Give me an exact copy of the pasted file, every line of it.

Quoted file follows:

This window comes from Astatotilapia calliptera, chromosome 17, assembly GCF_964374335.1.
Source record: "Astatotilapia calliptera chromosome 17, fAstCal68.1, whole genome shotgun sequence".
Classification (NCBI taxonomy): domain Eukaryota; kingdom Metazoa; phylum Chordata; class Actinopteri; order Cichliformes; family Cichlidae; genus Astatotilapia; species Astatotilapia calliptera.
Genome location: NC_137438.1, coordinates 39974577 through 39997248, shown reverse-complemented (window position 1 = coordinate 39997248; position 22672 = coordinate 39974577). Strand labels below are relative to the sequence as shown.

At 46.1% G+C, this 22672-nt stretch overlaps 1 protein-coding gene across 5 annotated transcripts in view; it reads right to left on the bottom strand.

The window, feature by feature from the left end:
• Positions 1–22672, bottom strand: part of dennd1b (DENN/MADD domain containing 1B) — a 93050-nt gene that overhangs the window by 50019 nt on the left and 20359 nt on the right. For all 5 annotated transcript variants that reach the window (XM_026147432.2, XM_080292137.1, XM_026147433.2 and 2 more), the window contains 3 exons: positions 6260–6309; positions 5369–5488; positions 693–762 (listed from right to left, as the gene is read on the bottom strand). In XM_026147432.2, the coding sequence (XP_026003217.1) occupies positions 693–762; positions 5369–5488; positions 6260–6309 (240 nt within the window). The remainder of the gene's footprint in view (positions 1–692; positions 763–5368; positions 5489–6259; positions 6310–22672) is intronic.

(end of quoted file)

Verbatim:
This window comes from Astatotilapia calliptera, chromosome 17, assembly GCF_964374335.1.
Source record: "Astatotilapia calliptera chromosome 17, fAstCal68.1, whole genome shotgun sequence".
Classification (NCBI taxonomy): domain Eukaryota; kingdom Metazoa; phylum Chordata; class Actinopteri; order Cichliformes; family Cichlidae; genus Astatotilapia; species Astatotilapia calliptera.
Genome location: NC_137438.1, coordinates 39974577 through 39997248, shown reverse-complemented (window position 1 = coordinate 39997248; position 22672 = coordinate 39974577). Strand labels below are relative to the sequence as shown.

At 46.1% G+C, this 22672-nt stretch overlaps 1 protein-coding gene across 5 annotated transcripts in view; it reads right to left on the bottom strand.

The window, feature by feature from the left end:
• Positions 1–22672, bottom strand: part of dennd1b (DENN/MADD domain containing 1B) — a 93050-nt gene that overhangs the window by 50019 nt on the left and 20359 nt on the right. For all 5 annotated transcript variants that reach the window (XM_026147432.2, XM_080292137.1, XM_026147433.2 and 2 more), the window contains 3 exons: positions 6260–6309; positions 5369–5488; positions 693–762 (listed from right to left, as the gene is read on the bottom strand). In XM_026147432.2, the coding sequence (XP_026003217.1) occupies positions 693–762; positions 5369–5488; positions 6260–6309 (240 nt within the window). The remainder of the gene's footprint in view (positions 1–692; positions 763–5368; positions 5489–6259; positions 6310–22672) is intronic.